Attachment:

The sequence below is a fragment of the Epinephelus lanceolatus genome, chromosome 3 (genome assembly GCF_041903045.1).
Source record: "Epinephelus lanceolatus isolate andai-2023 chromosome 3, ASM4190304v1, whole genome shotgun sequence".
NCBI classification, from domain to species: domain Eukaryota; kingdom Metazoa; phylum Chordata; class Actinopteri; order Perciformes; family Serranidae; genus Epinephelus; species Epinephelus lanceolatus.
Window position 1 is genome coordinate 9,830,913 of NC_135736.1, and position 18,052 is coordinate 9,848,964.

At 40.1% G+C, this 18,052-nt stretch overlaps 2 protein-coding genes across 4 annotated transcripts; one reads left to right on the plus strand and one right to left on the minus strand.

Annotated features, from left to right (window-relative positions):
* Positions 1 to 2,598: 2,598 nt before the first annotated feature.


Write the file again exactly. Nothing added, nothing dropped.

The sequence below is a fragment of the Epinephelus lanceolatus genome, chromosome 3 (genome assembly GCF_041903045.1).
Source record: "Epinephelus lanceolatus isolate andai-2023 chromosome 3, ASM4190304v1, whole genome shotgun sequence".
NCBI classification, from domain to species: domain Eukaryota; kingdom Metazoa; phylum Chordata; class Actinopteri; order Perciformes; family Serranidae; genus Epinephelus; species Epinephelus lanceolatus.
Window position 1 is genome coordinate 9,830,913 of NC_135736.1, and position 18,052 is coordinate 9,848,964.

At 40.1% G+C, this 18,052-nt stretch overlaps 2 protein-coding genes across 4 annotated transcripts; one reads left to right on the plus strand and one right to left on the minus strand.

Annotated features, from left to right (window-relative positions):
* Positions 1 to 2,598: 2,598 nt before the first annotated feature.